The rapid growth of solar power, and the promise of fuel cells, microturbines, battery storage and other distributed technologies, is engendering change and new opportunities in the utility world. Many are looking at the cell phone in their pocket and wondering what lessons can be learned from the transformation continuing to sweep the world of telecommunications.
The always quotable David Crane, the CEO of the independent power producer NRG, said that thanks to distributed generation, “consumers are realizing they don't need the power industry at all.” In an interview with Bloomberg TV, he said:
“The energy industry is about to make that jump to being an information technology-based industry like the telephone industry did 25 years ago. Thirty years ago the telephone industry and the power industry were considered twins. You don't think that way now because they've done so much and we've done so little.
“The change is going to be about empowering the end-use consumer to make energy choices for themselves rather than having the government and the public service commissioners tell them how they're going to get the power, who they are going to get it from, and how it's going to be produced and delivered to their home.”
The Edison Electric Institute, in their paper Disruptive Challenges, sees the same threat. “Who would have believed 10 years ago that traditional wire line telephone customers could economically ‘cut the cord?’”
They point out that solar is now “in the market” for 16 percent of U.S. retail electricity sales (where rates are at or above $0.15 per kWh), and that this could double by 2017, competing for $170 billion of annual utility revenue.
“When customers have the opportunity to reduce their use of a product or find another provider of such service, utility earnings growth is threatened.”
While their proposed solutions are to undermine distributed generation by changing the rules, we think that is a losing proposition – and not in the public interest. The forces of consumer demand and technological innovation make change inevitable. It is better to plan for it than to resist.
Lowering barriers to entry
And there is plenty to plan for. A power system with much higher levels of distributed renewable generation is radically different in certain ways.
One revolutionary aspect of distributed generation is that it bypasses one of the main barriers to innovation in the power sector – the need for large-scale power plants with high capital costs. The massive investments needed to build new power plants have always been a barrier to entry, limiting competition to regulated utilities and to large independent power producers (so-called “merchant” generators).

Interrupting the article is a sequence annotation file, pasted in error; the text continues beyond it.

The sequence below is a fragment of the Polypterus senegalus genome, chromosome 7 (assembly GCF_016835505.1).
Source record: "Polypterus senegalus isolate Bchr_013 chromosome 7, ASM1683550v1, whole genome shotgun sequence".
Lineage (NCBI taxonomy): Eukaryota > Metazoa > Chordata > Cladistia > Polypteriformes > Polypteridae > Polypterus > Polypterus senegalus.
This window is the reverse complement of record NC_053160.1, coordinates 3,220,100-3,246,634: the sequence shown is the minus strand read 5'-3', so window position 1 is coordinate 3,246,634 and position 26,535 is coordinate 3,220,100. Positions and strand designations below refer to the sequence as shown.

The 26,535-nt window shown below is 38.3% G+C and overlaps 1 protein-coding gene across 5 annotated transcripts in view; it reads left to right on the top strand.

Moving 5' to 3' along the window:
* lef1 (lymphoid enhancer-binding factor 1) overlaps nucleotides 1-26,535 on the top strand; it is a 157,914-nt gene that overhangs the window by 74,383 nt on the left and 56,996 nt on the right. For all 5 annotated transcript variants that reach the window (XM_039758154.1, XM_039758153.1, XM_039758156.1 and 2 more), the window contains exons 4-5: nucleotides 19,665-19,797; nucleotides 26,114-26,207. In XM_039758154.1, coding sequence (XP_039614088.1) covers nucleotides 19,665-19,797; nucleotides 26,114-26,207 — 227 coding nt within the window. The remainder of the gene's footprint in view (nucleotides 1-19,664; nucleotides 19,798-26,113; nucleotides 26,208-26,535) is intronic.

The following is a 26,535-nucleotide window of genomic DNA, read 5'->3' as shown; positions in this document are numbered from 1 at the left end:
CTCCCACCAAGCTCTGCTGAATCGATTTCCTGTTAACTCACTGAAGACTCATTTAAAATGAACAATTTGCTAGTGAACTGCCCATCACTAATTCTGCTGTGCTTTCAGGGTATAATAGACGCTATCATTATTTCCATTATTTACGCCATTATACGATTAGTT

To minimize investment risk, these merchant generator companies (some of whom began as affiliates of utilities) have relied almost entirely on natural gas power plants, since the capital costs are low (less than $1 per watt) and the fuel costs set the market price for power. So when gas prices are high, power prices will be high, letting the power plant owner pay for the higher gas prices.
Utility restructuring opened the floodgates for this kind of investment. The uncertainty of the 1990s, as policy makers debated deregulation, gave way to an explosion of construction. Over 50,000 MW of new utility-scale gas-fired plants were built in one year a decade ago. New merchant generation companies like Enron, Dynegy, Calpine and AES rushed to compete with each other for new customers.
Now there is a growing wave of investment in distributed generation. But there are some important, and radical differences.
With distributed generation, there are millions of potential investors and owners. Anyone with a roof, rural residents with an open field, farmers with livestock, military bases, data centers, sewage treatment plants, factories—the list is almost endless.
Their motivations are endless too—to save money, to increase the efficiency of their operation, as a hedge against power outages, as protection against military or cyber attacks or natural disasters, and to reduce their environmental footprint.
Because these investment decisions are individually small they don’t need to amass billions from risk-averse banks and investors. They don’t need permission from financiers. The barriers to entry are only those created by regulators and utilities.
It is also very different for the developers and sellers of the new technologies. With traditional power plants there were few sellers and few buyers. Only a handful of companies could amass the capital and expertise needed to build complicated central station generation technologies, and only a few hundred companies own big power plants in the US. General Electric and Siemens, for example, are among the world’s largest corporations, employing a combined 670,000 workers.
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